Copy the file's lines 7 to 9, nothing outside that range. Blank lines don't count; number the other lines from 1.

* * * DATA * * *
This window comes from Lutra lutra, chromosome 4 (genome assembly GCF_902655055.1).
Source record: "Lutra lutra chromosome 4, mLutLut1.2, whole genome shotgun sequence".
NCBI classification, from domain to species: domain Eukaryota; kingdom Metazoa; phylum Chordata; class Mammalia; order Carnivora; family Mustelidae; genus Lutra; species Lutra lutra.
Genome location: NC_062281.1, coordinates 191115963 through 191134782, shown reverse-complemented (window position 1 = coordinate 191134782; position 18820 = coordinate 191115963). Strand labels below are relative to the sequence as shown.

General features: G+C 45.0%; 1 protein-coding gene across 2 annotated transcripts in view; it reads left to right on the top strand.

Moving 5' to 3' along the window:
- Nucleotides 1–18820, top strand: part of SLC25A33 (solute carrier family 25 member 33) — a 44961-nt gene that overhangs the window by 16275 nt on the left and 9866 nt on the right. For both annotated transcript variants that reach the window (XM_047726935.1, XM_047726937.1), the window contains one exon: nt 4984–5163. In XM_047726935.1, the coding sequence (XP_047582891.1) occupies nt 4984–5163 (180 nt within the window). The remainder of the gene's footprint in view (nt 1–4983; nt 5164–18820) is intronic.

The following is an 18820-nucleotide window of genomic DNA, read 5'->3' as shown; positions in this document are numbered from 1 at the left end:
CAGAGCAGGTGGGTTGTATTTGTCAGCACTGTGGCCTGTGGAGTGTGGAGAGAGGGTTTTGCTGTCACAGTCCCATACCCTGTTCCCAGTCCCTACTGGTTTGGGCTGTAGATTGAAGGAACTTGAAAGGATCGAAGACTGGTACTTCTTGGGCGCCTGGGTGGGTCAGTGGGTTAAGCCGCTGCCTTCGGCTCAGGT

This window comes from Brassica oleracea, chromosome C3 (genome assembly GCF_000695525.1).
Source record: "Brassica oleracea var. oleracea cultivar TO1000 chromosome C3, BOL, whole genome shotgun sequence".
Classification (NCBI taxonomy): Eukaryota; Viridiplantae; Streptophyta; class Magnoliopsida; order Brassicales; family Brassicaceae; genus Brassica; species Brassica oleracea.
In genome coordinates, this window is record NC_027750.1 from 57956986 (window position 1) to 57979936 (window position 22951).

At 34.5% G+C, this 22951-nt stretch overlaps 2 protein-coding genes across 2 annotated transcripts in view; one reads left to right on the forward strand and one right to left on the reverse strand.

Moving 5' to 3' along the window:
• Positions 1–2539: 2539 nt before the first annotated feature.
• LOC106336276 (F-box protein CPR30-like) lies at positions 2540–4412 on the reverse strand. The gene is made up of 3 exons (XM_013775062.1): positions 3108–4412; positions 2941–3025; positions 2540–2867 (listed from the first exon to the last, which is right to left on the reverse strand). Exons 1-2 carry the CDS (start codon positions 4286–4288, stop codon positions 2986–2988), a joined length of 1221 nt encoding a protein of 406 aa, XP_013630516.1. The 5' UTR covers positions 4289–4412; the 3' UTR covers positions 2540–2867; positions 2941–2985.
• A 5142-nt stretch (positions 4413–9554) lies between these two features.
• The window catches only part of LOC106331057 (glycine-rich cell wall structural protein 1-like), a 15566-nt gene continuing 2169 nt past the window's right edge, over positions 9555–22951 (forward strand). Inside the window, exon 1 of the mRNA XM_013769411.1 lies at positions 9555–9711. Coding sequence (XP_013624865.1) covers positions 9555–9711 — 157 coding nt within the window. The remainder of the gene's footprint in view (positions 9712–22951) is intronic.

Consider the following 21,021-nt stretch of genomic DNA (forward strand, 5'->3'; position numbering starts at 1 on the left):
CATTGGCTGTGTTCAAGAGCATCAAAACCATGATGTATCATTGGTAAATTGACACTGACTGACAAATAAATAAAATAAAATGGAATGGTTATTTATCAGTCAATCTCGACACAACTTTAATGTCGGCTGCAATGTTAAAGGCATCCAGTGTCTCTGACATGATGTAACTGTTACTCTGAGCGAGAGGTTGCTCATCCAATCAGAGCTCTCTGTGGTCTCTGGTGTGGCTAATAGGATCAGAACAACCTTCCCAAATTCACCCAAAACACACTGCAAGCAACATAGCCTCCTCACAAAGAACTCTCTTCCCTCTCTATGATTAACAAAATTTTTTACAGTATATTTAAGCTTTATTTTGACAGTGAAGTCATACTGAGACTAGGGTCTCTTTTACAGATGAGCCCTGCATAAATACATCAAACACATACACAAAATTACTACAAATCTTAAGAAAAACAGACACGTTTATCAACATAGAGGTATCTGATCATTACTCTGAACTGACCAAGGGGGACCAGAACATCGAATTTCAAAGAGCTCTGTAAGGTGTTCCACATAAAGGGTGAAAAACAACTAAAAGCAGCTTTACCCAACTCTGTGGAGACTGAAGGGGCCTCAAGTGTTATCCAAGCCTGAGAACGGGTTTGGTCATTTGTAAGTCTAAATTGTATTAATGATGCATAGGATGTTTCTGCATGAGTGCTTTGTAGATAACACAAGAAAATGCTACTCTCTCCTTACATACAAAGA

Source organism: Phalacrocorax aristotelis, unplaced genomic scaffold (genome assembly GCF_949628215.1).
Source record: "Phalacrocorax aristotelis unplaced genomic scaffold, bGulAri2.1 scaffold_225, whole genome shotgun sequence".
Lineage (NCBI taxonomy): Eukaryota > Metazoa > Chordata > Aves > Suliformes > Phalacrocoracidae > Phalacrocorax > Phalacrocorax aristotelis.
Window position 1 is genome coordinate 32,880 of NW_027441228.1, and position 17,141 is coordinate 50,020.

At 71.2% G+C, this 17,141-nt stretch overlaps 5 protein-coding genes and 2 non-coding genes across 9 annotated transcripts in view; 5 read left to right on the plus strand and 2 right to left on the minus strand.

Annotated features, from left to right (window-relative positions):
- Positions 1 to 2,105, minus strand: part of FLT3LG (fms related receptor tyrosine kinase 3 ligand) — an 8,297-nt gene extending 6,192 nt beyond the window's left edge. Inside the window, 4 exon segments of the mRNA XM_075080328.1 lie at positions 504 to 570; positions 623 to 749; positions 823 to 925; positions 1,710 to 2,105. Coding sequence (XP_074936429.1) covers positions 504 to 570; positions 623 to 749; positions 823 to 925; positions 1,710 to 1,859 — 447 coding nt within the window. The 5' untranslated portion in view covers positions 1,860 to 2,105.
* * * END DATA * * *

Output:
- Nucleotides 1–18820, top strand: part of SLC25A33 (solute carrier family 25 member 33) — a 44961-nt gene that overhangs the window by 16275 nt on the left and 9866 nt on the right. For both annotated transcript variants that reach the window (XM_047726935.1, XM_047726937.1), the window contains one exon: nt 4984–5163. In XM_047726935.1, the coding sequence (XP_047582891.1) occupies nt 4984–5163 (180 nt within the window). The remainder of the gene's footprint in view (nt 1–4983; nt 5164–18820) is intronic.

The following is an 18820-nucleotide window of genomic DNA, read 5'->3' as shown; positions in this document are numbered from 1 at the left end:
CAGAGCAGGTGGGTTGTATTTGTCAGCACTGTGGCCTGTGGAGTGTGGAGAGAGGGTTTTGCTGTCACAGTCCCATACCCTGTTCCCAGTCCCTACTGGTTTGGGCTGTAGATTGAAGGAACTTGAAAGGATCGAAGACTGGTACTTCTTGGGCGCCTGGGTGGGTCAGTGGGTTAAGCCGCTGCCTTCGGCTCAGGT